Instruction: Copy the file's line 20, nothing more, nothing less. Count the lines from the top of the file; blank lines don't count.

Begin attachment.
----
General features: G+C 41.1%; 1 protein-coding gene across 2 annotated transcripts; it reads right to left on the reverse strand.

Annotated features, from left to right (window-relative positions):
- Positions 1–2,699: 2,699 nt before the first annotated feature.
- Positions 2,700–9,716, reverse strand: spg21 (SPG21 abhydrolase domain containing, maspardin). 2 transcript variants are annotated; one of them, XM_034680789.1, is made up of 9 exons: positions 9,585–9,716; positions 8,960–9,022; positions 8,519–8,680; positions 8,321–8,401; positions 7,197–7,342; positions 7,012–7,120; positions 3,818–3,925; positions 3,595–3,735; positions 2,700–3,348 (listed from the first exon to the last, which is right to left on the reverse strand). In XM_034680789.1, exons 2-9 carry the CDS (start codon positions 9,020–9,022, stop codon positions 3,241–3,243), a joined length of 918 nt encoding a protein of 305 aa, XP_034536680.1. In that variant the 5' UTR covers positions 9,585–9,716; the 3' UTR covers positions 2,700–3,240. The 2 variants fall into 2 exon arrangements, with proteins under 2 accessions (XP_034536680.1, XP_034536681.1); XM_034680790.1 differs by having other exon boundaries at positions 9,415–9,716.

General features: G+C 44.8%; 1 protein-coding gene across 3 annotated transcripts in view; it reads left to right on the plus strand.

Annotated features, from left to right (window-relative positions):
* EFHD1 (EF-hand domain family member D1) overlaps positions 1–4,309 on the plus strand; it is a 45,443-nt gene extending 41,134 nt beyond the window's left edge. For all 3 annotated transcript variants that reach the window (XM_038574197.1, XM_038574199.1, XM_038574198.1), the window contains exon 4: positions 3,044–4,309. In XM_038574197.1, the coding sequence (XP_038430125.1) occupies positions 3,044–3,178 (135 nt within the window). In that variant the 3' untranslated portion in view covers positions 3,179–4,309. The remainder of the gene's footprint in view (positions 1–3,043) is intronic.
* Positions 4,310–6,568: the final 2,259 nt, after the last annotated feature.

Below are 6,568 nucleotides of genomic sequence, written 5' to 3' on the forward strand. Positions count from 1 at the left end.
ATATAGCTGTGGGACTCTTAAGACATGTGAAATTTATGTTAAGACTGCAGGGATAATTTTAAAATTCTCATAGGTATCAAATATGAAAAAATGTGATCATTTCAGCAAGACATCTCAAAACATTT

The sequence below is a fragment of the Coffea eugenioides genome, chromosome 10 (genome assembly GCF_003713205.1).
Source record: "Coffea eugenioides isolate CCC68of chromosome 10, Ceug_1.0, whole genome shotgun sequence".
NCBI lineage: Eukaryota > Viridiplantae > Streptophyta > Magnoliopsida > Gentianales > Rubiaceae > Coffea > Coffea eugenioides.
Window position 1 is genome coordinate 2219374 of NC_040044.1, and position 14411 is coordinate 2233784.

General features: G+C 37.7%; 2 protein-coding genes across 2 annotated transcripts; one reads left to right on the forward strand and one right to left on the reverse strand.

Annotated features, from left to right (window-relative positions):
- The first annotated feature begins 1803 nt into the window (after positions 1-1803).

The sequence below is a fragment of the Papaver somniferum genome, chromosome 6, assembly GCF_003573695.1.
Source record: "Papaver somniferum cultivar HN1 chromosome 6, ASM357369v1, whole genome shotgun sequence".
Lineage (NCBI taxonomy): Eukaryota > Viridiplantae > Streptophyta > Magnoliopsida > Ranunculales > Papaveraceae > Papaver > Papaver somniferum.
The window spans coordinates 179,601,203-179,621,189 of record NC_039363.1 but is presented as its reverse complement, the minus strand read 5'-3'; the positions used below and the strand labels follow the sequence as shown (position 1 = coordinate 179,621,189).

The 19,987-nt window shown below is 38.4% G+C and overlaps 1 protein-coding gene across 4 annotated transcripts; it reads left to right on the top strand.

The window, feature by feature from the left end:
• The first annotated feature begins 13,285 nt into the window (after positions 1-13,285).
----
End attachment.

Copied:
Lineage (NCBI taxonomy): Eukaryota > Viridiplantae > Streptophyta > Magnoliopsida > Ranunculales > Papaveraceae > Papaver > Papaver somniferum.